Call your local hospice and ask if there are any support groups or programs in your community aimed at teens who've lost a parent. (See Find a Hospice Program to search a data base that contains all the hospices in your geographic area.) Go on the Internet and find some of the other sites that offer information, comfort and support to teens who are grieving. See especially these and other sites listed on the Child, Adolescent Grief page on my Grief Healing Web site:

The Dougy Center for Grieving Children and Teens

Helping Teenagers Cope with Grief

KIDSAID: 2 Kids, 4 Kids, By Kids

When A Parent Dies

Learn what normal grief looks like and feels like, so you'll know that what you're experiencing is normal and that you're not alone. (See, for example, the articles, books and resources listed on my site's Death of a Parent page.) Think about what you need from others right now and let them know about it. People won't know what you need from them unless you tell them.

You also need to know that grief changes through the years. It will change you as well, influencing who you are in the present and affecting who you'll become in the future. This death of your mother must be worked through, adapted to, and integrated into your life, as different situations will require you to accommodate this loss again and again. You will re-visit your dmom's death continually as you grapple with its meaning— emotionally, socially, economically and spiritually— and as you struggle to find a place for her in your present and future life.

Finally, know that death ends a life, but it does not end a relationship. The special bond you have with your mother will stay with you just as long as you keep her memory alive in your mind and in your heart. She will always be your mother and you will always be her daughter. In a very real sense, your mom is very much here with you now, wherever you are, because her spirit and her memory live on in you, and because you are so very much a part of her. In many ways, you are more inseparable now than you were before, because you are not limited by space and time and distance.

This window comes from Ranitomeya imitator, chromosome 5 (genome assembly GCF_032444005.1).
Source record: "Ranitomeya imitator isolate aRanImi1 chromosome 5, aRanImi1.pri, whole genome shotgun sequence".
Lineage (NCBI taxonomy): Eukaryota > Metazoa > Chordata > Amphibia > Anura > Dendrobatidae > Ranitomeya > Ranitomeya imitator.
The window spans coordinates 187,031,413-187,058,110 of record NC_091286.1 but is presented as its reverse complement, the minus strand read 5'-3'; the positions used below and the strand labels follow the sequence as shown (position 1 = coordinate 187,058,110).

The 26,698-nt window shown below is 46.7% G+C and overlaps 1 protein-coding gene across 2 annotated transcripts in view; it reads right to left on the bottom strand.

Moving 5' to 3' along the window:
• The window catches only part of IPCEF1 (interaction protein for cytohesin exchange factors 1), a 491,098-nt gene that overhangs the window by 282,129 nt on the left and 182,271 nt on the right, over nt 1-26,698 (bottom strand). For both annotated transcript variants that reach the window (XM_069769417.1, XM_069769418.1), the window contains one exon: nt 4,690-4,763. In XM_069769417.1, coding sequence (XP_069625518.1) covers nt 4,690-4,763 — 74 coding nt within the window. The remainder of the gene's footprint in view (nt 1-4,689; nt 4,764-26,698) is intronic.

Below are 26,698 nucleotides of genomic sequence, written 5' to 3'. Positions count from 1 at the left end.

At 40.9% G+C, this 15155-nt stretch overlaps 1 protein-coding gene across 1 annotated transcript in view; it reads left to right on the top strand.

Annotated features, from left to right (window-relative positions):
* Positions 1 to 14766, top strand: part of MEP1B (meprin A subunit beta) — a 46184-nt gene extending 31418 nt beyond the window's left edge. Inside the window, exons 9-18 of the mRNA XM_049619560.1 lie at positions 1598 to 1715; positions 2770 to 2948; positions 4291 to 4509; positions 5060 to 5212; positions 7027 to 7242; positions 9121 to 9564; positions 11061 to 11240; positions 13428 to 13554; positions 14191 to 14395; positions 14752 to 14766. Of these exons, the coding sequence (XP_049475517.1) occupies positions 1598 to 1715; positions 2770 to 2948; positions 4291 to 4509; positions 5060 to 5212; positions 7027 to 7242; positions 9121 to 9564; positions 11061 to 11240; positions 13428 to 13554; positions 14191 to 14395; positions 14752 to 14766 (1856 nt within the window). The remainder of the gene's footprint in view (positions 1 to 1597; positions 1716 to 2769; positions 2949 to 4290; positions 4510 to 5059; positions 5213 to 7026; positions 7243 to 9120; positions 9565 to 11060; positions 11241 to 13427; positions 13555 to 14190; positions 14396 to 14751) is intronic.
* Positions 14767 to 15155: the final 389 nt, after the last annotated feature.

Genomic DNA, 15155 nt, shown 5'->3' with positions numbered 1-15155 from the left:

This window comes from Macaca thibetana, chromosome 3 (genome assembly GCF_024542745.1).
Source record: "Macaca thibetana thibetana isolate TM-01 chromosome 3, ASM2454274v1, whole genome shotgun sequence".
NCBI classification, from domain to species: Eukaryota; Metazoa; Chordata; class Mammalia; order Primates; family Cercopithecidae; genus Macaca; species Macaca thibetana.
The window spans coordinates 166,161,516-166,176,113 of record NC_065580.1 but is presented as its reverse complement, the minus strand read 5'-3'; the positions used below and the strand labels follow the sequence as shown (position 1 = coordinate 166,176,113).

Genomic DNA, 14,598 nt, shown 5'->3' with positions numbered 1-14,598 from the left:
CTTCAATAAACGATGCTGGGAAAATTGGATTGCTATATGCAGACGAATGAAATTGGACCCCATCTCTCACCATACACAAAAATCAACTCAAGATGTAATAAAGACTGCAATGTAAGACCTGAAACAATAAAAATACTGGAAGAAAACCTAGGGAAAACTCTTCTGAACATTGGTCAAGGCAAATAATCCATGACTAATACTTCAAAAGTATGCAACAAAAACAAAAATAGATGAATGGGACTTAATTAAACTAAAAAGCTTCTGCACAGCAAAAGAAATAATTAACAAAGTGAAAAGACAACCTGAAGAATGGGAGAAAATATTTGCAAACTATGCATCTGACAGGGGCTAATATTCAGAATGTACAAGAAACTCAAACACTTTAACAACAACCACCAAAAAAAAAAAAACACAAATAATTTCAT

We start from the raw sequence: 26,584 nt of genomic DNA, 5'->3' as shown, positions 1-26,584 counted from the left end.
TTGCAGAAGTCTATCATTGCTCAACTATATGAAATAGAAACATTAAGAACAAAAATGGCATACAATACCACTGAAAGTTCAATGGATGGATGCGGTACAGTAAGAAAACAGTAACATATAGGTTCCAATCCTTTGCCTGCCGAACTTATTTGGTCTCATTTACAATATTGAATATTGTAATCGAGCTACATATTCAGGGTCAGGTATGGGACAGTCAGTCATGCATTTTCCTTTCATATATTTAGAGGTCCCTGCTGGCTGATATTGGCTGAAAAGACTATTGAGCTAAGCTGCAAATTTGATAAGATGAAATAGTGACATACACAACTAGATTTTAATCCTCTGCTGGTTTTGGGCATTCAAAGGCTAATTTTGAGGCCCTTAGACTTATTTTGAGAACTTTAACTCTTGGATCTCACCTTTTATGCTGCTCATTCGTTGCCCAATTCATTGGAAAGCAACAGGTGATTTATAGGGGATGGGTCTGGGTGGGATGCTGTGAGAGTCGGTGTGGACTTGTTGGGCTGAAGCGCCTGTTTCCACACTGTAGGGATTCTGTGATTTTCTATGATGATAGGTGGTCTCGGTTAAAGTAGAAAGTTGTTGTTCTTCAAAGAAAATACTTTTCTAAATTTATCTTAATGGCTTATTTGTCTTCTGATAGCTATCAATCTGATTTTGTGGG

I'm so glad you found your way to this special place, my dear, and I hope this information proves useful to you. Please accept our deepest sympathy over the loss of your mother, and know that we are thinking of you.

And to any other teens who may one day come across this message, please know that you are most welcome here as well.

Wishing you peace and healing,

MartyT

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  • 1 month later...
Guest moparlicious

Casey,

Let me start out by saying how sorry I am for your loss. Although I did not have a parent who passed away, I do have a husband and that husband has 3 children. My husband had cancer as well, it did eventually go to his brain and he did radiation to his brain, but after treatment it began to spread and took over. He was 41 years old when he past away. He was 43 on March 25th. I have a son who is now 21, a daughter who is 20 and our youngest a daughter who is 17. They are all very shy and and have read posts on here, but they are not at the point yet where they can post . Drop me a personal line and we could talk privately, for we are local too. I am thinking of you and again please accept my deepest sympathy for your tremendous loss. God Bless you. I wish for peace for you and all of us. Love, Kim